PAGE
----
Austin was in the thick of it. After all, he’s the man charged with producing a line that evokes images of Nebraska’s glory days as a program. Granted, the Huskers no longer have an offense that calls on linemen to constantly bully defenders with forward movement. Even so, a certain amount of toughness is expected at all times. 

Rest assured, Austin understands toughness. He also understands Nebraska fans’ wants and desires. He started 18 games as a guard for the Huskers from 2003-06, often playing through knee pain. Former Husker quarterback Zac Taylor once told me Austin “is legitimately one of the toughest people I know.” 

With all this talk of toughness, a natural question arises: As Frost moves deeper into his tenure at Nebraska, might he begin to lean harder on the running backs for production in the ground game as opposed to the quarterback position carrying such a heavy load? A total of six Husker running backs last season combined to run 168 times for 754 yards in eight games, a respectable average of 4.48 yards per carry. 

It becomes a question of commitment. Will Frost alter his philosophy for 2021?

“Oh, there’s always offensive philosophy tweaks,” Austin says. “I won’t say changes, but tweaks. You want to do some things better than you did well last year. You want to implement some things that you feel like will make you better.”

Makes sense.

“Wholesale changes (in 2021)? Not really,” he says. “The one thing you can’t do is just continue to change who you are. Then you end up not being good at anything. You have to continue to work on what you do and do it better, right? Do it better than you did last year and do it better than you did yesterday.”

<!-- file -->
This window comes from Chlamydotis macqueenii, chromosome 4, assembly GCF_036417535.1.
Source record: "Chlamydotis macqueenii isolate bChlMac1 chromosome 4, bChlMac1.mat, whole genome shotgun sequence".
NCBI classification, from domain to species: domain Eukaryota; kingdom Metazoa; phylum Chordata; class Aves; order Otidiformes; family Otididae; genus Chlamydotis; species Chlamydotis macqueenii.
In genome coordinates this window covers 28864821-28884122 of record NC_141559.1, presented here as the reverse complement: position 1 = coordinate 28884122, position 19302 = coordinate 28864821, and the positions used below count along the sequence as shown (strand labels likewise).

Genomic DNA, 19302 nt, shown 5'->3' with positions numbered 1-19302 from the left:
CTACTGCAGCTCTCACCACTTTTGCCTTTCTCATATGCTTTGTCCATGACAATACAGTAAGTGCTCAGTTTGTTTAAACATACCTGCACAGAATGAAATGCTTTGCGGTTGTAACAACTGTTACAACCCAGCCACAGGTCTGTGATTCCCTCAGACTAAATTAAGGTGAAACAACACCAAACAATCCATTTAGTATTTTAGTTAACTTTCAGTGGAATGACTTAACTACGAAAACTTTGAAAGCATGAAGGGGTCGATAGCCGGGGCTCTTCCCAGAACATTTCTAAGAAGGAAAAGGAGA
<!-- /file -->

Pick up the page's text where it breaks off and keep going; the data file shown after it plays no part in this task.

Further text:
In that regard, Austin has a saying, and it’s a wonderful one for all of us to ponder.

“I tell the guys, ‘See a little, see a lot. See a lot, see nothing. What is the little thing you’re going to work on today that’s going to allow you to get incrementally better?'” he says. 

There’s little doubt in my mind Nebraska has an excellent offensive line coach. There’s also little doubt he’s built a deeper and more talented depth chart in his tenure at NU. He says he now has nine linemen capable of starting. The first unit coming out of spring was, from left, freshman Turner Corcoran, redshirt freshman Ethan Piper, sophomore Cameron Jurgens, junior Matt Sichterman and redshirt freshman Bryce Benhart. 

The top backups include, in no certain order, sophomore Nouredin Nouili, juniors Trent Hixson and Broc Bando, and redshirt freshmen Ezra Miller and Brant Banks. 

Austin expects his guys to make progress every day. Yes, even this time of year.

“Dude, I try to learn as much as I can, too,” the coach says.

He studies what other offensive line coaches are doing.

“Heck, Bill Callahan had a drill that he did with the Browns that I saw and thought, ‘That’s awesome,'” Austin says of the former Nebraska head coach. “We actually started doing that drill, specifically working on some things with a couple guys who were having some issues with certain techniques. There are always opportunities to get better.

“This is not some kind of through period, if you will, just to get to fall camp.”

I get it. After all, that’s no way to improve the bottom line.

Contact the writer at ssipple@journalstar.com or 402-473-7440. On Twitter @HuskerExtraSip.